The early risk stratification of GDM using prepregnancy FPG variability might be clinically valuable, especially for the high-risk women such as obese, aged women.
Parallel with the increasing prevalence of diabetes, obesity, and the late age of pregnancy, gestational diabetes mellitus (GDM) has become one of the most prevalent pregnancy-related complications.1 GDM is associated with pre-eclampsia, preterm delivery, fetal overgrowth, neonatal hypoglycemia, and increased mortality in the perinatal period.2 Furthermore, women with previous GDM and offspring exposed to maternal hyperglycemia have an increased risk of obesity, type 2 diabetes (T2DM), and cardiometabolic diseases.3–5 As a result, GDM causes a continuous intergenerational transfer of metabolic disturbances; thus, early identification of women at risk for GDM and intensive strategies for reducing risk factors is critical to break this vicious cycle. However, there has been considerable controversy regarding the early screening method for GDM.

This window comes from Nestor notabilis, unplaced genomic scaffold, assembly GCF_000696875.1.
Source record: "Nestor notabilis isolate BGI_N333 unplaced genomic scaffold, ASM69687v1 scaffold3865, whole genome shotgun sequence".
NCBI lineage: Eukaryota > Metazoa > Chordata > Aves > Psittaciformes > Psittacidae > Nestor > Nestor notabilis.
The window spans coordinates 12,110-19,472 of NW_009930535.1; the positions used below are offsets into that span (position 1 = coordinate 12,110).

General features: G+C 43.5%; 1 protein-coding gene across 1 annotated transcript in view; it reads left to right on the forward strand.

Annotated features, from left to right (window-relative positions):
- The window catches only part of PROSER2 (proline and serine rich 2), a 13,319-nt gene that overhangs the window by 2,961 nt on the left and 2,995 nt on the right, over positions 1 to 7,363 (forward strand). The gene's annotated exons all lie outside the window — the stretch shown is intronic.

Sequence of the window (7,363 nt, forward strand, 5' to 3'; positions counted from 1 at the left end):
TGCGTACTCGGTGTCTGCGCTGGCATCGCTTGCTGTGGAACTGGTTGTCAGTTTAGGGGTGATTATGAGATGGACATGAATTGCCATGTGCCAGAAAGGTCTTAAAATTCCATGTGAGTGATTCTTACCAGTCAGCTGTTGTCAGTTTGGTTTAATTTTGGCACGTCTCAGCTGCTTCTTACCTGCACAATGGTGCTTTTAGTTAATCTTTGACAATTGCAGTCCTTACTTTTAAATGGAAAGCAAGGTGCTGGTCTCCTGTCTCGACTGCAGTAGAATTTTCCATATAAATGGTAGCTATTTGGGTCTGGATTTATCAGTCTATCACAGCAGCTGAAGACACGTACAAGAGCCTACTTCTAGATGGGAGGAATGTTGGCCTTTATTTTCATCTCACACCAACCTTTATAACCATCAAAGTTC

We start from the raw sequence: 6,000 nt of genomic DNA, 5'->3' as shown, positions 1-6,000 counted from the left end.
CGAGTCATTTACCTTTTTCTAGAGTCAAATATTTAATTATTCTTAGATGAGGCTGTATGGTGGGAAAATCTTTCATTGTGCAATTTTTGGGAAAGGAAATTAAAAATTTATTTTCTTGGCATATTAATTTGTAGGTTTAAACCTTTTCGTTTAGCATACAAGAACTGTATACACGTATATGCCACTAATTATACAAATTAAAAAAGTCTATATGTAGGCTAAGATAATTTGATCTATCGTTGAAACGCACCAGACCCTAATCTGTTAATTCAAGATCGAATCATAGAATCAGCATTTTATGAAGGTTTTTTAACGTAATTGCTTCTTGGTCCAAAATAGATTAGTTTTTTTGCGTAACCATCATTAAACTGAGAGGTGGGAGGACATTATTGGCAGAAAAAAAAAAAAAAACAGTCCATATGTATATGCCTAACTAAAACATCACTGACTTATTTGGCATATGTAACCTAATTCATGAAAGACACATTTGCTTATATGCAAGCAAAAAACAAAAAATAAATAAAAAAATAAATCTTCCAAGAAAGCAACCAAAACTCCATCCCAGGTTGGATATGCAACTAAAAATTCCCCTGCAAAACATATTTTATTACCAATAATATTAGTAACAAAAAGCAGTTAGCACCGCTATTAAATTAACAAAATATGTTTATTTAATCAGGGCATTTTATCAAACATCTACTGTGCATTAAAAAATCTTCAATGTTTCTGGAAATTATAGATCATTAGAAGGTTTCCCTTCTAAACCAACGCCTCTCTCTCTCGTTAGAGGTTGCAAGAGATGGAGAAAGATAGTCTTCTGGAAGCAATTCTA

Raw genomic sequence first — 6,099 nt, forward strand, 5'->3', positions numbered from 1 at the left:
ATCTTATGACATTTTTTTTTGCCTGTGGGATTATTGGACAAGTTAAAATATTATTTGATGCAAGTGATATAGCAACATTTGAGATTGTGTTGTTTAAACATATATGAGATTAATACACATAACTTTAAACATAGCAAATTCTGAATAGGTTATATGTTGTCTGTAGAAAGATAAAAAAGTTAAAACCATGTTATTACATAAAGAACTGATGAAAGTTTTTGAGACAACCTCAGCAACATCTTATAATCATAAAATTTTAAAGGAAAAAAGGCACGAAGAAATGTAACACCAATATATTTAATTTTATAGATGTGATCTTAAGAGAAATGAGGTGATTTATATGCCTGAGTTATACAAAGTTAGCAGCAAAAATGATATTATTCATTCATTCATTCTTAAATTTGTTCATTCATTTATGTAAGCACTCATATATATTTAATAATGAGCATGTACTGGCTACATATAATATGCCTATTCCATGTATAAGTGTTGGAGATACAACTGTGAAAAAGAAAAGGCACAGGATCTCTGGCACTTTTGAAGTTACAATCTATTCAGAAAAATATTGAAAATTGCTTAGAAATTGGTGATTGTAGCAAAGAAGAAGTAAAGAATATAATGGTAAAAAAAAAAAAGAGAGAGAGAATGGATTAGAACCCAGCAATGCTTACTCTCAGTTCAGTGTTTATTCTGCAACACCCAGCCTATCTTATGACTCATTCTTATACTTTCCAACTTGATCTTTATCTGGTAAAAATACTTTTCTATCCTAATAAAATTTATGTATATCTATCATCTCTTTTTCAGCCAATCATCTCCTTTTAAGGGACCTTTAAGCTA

Recent growing evidences have emphasized the role of variability of certain metabolic parameters in predicting the risk for various adverse health outcomes.6–8 Representatively, Kim et al7 found a graded association between the number of high-variability parameters including fasting plasma glucose (FPG) and total cholesterol (TC) concentrations, systolic blood pressure (BP), and body mass index (BMI) and primary outcomes such as mortality and cardiovascular events. Long-term glycemic variability, usually demonstrated as a visit-to-visit FPG or HbA1C variability, indicates glucose fluctuation over months to years.9 The excess glycemic excursion associated with increased oxidative stress, endothelial dysfunction, and subclinical inflammation promotes organ damage.10 In human umbilical vein endothelial cells, glucose oscillation induces more oxidative stress than consistent hyperglycemia, resulting in the acceleration of apoptosis and inflammatory reactions.11 Although previous studies have extensively investigated the intimate relationship between glycemic variability and micro/macrovascular complications and overall mortality in patients with diabetes,12 13 only a few have examined the prognostic value of long-term glycemic variability in individuals without diabetes. Recently, Wang et al14 showed that FPG variability over 4 years was an independent predictor of cardiovascular diseases (CVD) and all-cause mortality in the general population. Bancks et al15 also reported that greater FPG variability during young adulthood was associated with higher risk for incident diabetes, CVD, and all-cause mortality during the middle age years. In a nationwide population study including subjects aged ≥40 years without diabetes, a 1 SD increase in the FPG variability was associated with 24% increased risk of T2DM within the 8.3-year follow-up.16 However, no previous study has explored association of prepregnancy long-term FPG variability on the risk of GDM, especially to the primipara with baseline normal fasting glucose level, as GDM is difficult to detect during the early stage.